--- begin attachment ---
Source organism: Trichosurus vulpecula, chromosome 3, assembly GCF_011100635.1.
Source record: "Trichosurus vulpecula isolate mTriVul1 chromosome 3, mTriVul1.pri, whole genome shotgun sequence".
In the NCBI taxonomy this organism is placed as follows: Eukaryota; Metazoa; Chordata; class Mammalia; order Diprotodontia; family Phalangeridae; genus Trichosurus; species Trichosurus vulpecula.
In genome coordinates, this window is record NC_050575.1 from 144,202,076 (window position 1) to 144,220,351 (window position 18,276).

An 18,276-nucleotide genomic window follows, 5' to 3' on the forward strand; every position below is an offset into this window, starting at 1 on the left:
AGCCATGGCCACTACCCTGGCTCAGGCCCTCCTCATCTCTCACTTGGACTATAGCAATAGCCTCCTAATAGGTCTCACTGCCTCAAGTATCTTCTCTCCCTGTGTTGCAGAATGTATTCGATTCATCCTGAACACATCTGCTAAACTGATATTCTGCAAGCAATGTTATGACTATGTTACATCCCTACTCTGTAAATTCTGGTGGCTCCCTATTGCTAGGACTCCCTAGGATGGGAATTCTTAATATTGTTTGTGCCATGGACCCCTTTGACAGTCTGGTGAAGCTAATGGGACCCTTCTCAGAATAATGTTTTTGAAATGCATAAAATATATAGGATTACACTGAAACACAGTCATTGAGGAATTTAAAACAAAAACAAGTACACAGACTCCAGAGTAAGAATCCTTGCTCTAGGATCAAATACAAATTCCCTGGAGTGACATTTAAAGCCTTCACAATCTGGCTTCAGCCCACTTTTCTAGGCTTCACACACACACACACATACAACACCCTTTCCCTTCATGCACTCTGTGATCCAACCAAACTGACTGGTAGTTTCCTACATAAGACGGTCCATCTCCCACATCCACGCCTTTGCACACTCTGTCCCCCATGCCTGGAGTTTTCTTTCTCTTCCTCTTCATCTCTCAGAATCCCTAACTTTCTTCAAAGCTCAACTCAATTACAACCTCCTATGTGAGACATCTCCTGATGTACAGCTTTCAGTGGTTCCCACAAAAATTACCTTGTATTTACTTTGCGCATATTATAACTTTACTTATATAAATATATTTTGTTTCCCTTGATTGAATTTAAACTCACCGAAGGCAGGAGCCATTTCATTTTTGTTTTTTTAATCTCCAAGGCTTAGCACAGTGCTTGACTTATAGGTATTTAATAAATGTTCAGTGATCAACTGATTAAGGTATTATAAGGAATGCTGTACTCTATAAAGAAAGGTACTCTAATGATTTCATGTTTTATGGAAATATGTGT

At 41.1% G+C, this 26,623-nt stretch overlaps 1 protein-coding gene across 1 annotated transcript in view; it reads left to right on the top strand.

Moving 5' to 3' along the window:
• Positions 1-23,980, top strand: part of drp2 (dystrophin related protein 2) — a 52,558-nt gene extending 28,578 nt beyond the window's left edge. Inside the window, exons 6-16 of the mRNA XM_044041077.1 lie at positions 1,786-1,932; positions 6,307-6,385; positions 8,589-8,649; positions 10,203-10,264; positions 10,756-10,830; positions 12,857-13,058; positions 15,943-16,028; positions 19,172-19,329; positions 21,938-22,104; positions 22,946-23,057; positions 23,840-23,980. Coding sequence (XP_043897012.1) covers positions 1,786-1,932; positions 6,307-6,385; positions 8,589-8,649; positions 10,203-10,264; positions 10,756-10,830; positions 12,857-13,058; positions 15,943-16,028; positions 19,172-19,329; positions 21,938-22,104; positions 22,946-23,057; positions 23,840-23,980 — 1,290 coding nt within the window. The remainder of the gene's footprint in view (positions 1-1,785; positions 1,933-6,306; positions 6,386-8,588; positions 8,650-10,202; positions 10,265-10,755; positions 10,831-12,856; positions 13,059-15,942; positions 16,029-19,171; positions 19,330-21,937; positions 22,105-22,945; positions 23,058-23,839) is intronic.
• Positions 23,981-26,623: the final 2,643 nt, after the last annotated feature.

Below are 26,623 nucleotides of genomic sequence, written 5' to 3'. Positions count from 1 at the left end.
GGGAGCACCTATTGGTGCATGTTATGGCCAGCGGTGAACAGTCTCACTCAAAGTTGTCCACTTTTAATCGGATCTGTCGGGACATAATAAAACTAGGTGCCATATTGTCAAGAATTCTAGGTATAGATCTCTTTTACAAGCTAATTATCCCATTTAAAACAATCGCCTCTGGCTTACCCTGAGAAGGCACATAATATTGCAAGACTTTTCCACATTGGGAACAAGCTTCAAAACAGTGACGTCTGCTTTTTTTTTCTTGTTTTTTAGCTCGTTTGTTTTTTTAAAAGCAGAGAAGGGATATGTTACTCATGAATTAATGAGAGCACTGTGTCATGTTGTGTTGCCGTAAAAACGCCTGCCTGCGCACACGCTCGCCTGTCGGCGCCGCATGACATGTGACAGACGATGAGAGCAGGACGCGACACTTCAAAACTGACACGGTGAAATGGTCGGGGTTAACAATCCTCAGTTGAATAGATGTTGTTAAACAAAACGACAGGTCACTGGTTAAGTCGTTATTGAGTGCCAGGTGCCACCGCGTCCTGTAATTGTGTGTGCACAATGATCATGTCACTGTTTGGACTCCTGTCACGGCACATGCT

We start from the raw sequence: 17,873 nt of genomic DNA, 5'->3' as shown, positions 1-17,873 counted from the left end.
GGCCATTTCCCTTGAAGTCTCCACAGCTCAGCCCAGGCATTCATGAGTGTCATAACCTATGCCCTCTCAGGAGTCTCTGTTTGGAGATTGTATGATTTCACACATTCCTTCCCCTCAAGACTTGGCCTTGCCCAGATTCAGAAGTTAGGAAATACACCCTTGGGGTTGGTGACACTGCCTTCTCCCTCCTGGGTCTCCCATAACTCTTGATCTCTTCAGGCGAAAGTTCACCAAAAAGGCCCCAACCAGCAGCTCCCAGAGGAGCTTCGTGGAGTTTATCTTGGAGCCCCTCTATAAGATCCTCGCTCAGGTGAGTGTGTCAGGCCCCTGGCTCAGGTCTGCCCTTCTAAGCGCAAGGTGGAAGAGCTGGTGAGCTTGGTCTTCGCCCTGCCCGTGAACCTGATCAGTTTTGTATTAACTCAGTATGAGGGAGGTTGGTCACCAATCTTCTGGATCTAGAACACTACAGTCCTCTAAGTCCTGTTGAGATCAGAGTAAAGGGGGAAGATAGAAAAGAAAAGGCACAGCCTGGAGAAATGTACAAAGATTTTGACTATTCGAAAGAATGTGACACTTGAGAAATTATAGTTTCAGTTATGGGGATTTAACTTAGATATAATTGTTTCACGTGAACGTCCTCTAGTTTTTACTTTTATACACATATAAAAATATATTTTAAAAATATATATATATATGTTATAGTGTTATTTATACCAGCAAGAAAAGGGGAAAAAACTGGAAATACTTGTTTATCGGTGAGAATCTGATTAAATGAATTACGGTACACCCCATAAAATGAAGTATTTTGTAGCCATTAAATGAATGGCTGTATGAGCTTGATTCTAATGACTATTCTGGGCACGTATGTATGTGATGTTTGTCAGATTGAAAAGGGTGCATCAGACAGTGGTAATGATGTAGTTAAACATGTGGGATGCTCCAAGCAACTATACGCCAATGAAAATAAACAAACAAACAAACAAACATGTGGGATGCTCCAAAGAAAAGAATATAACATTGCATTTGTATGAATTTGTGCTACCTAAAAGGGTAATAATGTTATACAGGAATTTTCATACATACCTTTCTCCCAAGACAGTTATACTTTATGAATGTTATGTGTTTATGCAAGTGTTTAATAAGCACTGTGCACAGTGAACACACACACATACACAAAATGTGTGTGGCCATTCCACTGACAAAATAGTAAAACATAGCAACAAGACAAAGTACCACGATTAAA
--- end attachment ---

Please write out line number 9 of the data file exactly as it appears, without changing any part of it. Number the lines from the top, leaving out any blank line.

• Positions 1-23,980, top strand: part of drp2 (dystrophin related protein 2) — a 52,558-nt gene extending 28,578 nt beyond the window's left edge. Inside the window, exons 6-16 of the mRNA XM_044041077.1 lie at positions 1,786-1,932; positions 6,307-6,385; positions 8,589-8,649; positions 10,203-10,264; positions 10,756-10,830; positions 12,857-13,058; positions 15,943-16,028; positions 19,172-19,329; positions 21,938-22,104; positions 22,946-23,057; positions 23,840-23,980. Coding sequence (XP_043897012.1) covers positions 1,786-1,932; positions 6,307-6,385; positions 8,589-8,649; positions 10,203-10,264; positions 10,756-10,830; positions 12,857-13,058; positions 15,943-16,028; positions 19,172-19,329; positions 21,938-22,104; positions 22,946-23,057; positions 23,840-23,980 — 1,290 coding nt within the window. The remainder of the gene's footprint in view (positions 1-1,785; positions 1,933-6,306; positions 6,386-8,588; positions 8,650-10,202; positions 10,265-10,755; positions 10,831-12,856; positions 13,059-15,942; positions 16,029-19,171; positions 19,330-21,937; positions 22,105-22,945; positions 23,058-23,839) is intronic.